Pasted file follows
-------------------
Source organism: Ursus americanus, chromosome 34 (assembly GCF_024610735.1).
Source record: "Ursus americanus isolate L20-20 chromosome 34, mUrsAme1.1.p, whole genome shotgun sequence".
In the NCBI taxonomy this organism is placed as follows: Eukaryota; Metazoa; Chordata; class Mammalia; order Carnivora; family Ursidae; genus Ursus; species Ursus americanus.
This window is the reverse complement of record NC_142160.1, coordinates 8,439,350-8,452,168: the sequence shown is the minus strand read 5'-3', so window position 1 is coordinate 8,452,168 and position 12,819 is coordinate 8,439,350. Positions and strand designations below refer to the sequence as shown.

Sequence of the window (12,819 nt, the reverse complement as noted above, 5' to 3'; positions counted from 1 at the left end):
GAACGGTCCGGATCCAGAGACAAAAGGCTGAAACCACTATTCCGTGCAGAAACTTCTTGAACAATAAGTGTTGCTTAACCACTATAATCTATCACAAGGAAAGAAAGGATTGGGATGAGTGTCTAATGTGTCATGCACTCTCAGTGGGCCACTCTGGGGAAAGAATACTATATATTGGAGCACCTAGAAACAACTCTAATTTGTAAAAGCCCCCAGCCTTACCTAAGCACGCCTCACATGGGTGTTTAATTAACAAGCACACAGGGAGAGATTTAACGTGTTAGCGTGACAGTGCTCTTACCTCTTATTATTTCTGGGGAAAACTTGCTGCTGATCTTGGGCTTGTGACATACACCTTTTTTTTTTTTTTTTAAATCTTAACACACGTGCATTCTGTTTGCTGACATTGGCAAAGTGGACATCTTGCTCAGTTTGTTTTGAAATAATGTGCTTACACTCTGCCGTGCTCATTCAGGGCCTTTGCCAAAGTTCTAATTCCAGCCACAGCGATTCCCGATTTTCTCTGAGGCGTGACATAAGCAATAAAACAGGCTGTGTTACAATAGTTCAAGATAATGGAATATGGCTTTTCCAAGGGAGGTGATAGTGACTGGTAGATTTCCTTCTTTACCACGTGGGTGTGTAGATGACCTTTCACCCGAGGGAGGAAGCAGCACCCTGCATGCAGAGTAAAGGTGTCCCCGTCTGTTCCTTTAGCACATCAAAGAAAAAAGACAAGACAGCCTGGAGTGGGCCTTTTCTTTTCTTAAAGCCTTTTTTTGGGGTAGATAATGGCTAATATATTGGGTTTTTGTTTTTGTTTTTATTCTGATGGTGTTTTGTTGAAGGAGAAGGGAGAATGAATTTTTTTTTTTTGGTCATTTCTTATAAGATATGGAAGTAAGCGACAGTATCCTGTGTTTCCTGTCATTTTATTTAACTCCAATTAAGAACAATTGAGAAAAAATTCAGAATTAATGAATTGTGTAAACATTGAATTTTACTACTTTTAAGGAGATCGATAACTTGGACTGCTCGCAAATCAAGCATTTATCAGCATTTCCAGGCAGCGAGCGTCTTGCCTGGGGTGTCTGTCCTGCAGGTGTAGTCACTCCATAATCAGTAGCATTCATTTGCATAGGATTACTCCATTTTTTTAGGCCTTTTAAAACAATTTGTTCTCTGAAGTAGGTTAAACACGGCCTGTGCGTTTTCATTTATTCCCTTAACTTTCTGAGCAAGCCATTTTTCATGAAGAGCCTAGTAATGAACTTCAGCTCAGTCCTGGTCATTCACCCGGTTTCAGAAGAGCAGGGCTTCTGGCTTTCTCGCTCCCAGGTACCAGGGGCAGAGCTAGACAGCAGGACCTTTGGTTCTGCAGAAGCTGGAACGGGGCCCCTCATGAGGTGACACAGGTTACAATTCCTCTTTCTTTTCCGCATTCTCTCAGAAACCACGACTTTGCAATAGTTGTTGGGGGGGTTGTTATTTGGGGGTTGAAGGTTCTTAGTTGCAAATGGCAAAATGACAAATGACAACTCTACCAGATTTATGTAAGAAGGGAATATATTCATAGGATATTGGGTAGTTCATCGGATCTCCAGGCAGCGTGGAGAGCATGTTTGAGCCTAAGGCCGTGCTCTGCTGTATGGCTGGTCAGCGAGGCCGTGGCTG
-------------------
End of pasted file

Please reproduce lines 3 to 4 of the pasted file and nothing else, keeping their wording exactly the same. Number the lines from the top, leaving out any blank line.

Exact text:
In the NCBI taxonomy this organism is placed as follows: Eukaryota; Metazoa; Chordata; class Mammalia; order Carnivora; family Ursidae; genus Ursus; species Ursus americanus.
This window is the reverse complement of record NC_142160.1, coordinates 8,439,350-8,452,168: the sequence shown is the minus strand read 5'-3', so window position 1 is coordinate 8,452,168 and position 12,819 is coordinate 8,439,350. Positions and strand designations below refer to the sequence as shown.